FOSH and AHPA Respond to Fifth Circuit Decision on USDA Enforcement Efforts

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Friends of Sound Horses (FOSH) and the American Horse Protection Association (AHPA) today responded on behalf of their memberships to the decision of the U.S. Fifth Circuit Court of Appeals in Contender Farms, LLP v. USDA. The decision struck down regulatory changes implemented by the USDA in 2012 to improve enforcement of the Horse Protection Act (HPA). The 2012 regulation required that Horse Industry Organizations impose minimum penalties for violations of the HPA identified by the Designated Qualified Persons (DQPs) that they license to inspect horses for soring violations. FOSH and AHPA, joined by two other organizations opposed to soring practices, filed an amicus brief in the case that supported the USDA regulation.

FOSH President Teresa Bippen and AHPA Executive Director Robin Lohnes stated: “This decision emphasizes why the USDA’s decision to rely on horse industry self-regulatory efforts, rather than to implement a strong program of federal inspections and enforcement, has been a failure. The “big lick” elements of the Tennessee Walking Horse industry may claim that they want only sound horses in the show ring, but their celebration of this decision proves otherwise. We are concerned that these elements will use the decision not only to avoid punishing people who abuse horses, but to redouble their efforts to resist USDA’s efforts to end soring. In that sense, this decision is a travesty for the welfare of the horse and a major blow to the interests of all owners, breeders, trainers and exhibitors who have fought for so many years to ensure that show horse competition is both humane and fair.”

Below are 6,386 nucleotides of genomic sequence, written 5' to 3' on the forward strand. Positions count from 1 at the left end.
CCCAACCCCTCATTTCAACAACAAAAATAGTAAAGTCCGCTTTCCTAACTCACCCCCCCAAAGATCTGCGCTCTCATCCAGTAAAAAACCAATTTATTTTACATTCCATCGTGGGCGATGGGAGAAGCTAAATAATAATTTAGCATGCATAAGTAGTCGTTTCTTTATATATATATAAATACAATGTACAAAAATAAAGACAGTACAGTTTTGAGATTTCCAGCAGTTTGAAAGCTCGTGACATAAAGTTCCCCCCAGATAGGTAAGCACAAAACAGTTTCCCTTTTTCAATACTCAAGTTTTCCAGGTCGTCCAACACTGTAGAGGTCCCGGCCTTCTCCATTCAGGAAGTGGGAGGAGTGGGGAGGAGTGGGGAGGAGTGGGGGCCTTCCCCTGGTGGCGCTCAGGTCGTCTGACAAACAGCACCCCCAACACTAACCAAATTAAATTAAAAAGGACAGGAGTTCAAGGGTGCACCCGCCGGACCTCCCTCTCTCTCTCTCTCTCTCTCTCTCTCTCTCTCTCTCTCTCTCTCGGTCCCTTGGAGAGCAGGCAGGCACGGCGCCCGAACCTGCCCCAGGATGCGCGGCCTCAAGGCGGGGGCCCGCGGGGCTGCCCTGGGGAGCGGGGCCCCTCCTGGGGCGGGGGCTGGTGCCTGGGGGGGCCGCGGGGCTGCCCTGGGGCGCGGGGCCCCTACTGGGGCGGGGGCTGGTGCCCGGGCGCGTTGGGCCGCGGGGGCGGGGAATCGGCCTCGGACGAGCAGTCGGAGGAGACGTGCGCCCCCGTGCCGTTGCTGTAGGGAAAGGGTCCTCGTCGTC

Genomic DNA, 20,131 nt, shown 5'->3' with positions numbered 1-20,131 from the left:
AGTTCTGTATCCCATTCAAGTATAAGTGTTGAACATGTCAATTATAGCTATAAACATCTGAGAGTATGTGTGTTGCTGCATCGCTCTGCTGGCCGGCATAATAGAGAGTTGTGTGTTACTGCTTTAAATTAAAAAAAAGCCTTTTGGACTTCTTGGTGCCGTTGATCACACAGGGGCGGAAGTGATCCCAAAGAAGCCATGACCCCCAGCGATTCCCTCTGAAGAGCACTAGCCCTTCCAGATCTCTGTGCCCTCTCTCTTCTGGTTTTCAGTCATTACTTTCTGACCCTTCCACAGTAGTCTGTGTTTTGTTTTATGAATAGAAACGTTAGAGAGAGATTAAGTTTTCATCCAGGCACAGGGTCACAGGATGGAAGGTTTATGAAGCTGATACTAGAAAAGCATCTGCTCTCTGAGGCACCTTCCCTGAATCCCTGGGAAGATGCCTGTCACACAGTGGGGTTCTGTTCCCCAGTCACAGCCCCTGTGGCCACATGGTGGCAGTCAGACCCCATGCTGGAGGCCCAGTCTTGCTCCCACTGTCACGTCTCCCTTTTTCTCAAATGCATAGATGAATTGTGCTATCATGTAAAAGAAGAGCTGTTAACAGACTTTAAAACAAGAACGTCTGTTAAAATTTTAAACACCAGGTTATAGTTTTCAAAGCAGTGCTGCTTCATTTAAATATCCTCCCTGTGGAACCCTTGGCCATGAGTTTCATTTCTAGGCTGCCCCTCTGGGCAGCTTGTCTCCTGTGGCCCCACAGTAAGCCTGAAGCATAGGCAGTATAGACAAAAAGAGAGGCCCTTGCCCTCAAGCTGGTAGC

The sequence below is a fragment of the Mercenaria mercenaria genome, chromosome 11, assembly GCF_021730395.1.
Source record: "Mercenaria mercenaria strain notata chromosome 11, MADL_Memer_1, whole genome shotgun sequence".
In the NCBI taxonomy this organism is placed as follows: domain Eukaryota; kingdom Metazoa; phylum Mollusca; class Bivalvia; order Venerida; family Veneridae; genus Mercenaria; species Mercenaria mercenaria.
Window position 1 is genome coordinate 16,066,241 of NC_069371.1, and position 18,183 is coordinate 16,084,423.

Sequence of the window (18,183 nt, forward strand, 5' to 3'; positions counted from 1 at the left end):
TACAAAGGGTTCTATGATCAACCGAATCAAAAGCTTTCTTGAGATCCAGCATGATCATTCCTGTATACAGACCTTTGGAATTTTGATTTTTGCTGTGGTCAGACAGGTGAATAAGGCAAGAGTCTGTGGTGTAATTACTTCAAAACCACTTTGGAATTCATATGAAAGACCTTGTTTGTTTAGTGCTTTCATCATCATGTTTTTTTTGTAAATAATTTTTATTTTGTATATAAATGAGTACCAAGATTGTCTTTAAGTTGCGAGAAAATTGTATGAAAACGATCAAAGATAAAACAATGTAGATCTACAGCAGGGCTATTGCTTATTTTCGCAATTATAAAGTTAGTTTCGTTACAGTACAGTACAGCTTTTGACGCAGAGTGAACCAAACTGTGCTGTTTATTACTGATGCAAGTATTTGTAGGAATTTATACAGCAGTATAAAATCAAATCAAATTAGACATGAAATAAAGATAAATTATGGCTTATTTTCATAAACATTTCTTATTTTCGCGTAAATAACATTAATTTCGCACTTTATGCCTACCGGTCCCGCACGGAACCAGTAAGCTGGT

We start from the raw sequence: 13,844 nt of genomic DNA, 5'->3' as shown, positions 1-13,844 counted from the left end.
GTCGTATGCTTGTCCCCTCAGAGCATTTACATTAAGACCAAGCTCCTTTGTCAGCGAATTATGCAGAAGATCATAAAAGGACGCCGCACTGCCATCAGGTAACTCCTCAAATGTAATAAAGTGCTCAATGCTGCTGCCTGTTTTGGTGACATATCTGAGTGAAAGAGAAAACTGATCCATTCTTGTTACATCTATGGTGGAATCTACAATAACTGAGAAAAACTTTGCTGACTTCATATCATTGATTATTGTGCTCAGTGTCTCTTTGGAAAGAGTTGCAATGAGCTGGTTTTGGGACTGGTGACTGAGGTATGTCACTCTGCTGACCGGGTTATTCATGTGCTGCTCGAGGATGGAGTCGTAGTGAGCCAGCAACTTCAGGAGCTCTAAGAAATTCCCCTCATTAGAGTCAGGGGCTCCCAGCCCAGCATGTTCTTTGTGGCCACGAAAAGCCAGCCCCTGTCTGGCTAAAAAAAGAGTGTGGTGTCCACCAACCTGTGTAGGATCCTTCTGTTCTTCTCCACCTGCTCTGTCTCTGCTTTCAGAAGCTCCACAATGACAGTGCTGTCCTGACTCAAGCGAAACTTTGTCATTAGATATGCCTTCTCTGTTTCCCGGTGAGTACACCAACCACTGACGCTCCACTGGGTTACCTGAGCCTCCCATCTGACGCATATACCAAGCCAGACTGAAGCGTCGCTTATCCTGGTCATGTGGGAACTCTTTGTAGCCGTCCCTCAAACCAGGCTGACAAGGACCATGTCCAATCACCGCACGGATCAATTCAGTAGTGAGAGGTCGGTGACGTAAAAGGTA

Bippen and Lohnes called on USDA to re-examine its regulatory approach in light of the decision. They said: “Trying to enforce the HPA through the current DQP system is no longer an option for USDA. Marginal improvements of the DQP system are not enough to ensure that soring will be eradicated--even if those improvements were supported by all elements of the industry and implemented effectively. USDA must fulfill its 2010 commitment to replace the current system with inspectors that are licensed by and answerable to the agency, and must aggressively strengthen its civil enforcement actions against persons who have sored horses.”

Soring is the cruel and deliberate infliction of chemical or mechanical pain upon a horse’s hooves and limbs to create an unnatural, exaggerated, high stepping gait for the show ring. Soring is a major animal abuse issue that has been illegal for over forty years under the federal HPA, yet the practice is still widespread in some show rings.

AHPA is a national humane organization devoted exclusively to equine welfare, promoting the humane treatment of all horses, both wild and domestic. Since the late 1960s, AHPA has opposed the soring of Tennessee Walking Horses and related breeds, and supported the vigorous enforcement of the Horse Protection Act and its regulations through legislative, legal and regulatory means.

FOSH is a national leader in the promotion of natural, sound gaited horses and actively fights against abuse and soring of Tennessee Walking Horses. For more information about FOSH, the only national organization that represents multiple gaited breeds, or to become a member, please visit www.fosh.info.